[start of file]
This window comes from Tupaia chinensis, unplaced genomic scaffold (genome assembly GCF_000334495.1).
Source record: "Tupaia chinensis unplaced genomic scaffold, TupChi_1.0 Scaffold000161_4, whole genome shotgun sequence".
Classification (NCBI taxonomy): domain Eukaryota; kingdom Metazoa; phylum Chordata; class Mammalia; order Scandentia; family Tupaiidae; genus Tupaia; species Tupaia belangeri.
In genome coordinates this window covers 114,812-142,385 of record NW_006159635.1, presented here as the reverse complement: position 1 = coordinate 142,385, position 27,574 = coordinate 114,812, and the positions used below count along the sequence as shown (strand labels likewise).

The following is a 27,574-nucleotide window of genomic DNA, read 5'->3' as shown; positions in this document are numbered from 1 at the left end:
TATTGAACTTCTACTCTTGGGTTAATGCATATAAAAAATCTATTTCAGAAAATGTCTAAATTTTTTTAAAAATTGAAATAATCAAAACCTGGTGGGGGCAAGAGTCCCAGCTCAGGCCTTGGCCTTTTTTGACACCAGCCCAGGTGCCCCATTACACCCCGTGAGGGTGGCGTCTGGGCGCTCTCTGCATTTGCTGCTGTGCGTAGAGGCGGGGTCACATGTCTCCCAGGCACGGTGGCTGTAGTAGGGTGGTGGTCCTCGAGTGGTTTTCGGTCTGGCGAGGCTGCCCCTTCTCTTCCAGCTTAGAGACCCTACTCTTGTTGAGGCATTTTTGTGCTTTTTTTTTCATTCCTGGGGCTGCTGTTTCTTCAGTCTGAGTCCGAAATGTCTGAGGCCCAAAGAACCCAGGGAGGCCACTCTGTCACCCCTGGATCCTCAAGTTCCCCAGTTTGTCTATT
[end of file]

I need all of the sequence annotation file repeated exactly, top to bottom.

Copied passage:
This window comes from Tupaia chinensis, unplaced genomic scaffold (genome assembly GCF_000334495.1).
Source record: "Tupaia chinensis unplaced genomic scaffold, TupChi_1.0 Scaffold000161_4, whole genome shotgun sequence".
Classification (NCBI taxonomy): domain Eukaryota; kingdom Metazoa; phylum Chordata; class Mammalia; order Scandentia; family Tupaiidae; genus Tupaia; species Tupaia belangeri.
In genome coordinates this window covers 114,812-142,385 of record NW_006159635.1, presented here as the reverse complement: position 1 = coordinate 142,385, position 27,574 = coordinate 114,812, and the positions used below count along the sequence as shown (strand labels likewise).

The following is a 27,574-nucleotide window of genomic DNA, read 5'->3' as shown; positions in this document are numbered from 1 at the left end:
TATTGAACTTCTACTCTTGGGTTAATGCATATAAAAAATCTATTTCAGAAAATGTCTAAATTTTTTTAAAAATTGAAATAATCAAAACCTGGTGGGGGCAAGAGTCCCAGCTCAGGCCTTGGCCTTTTTTGACACCAGCCCAGGTGCCCCATTACACCCCGTGAGGGTGGCGTCTGGGCGCTCTCTGCATTTGCTGCTGTGCGTAGAGGCGGGGTCACATGTCTCCCAGGCACGGTGGCTGTAGTAGGGTGGTGGTCCTCGAGTGGTTTTCGGTCTGGCGAGGCTGCCCCTTCTCTTCCAGCTTAGAGACCCTACTCTTGTTGAGGCATTTTTGTGCTTTTTTTTTCATTCCTGGGGCTGCTGTTTCTTCAGTCTGAGTCCGAAATGTCTGAGGCCCAAAGAACCCAGGGAGGCCACTCTGTCACCCCTGGATCCTCAAGTTCCCCAGTTTGTCTATT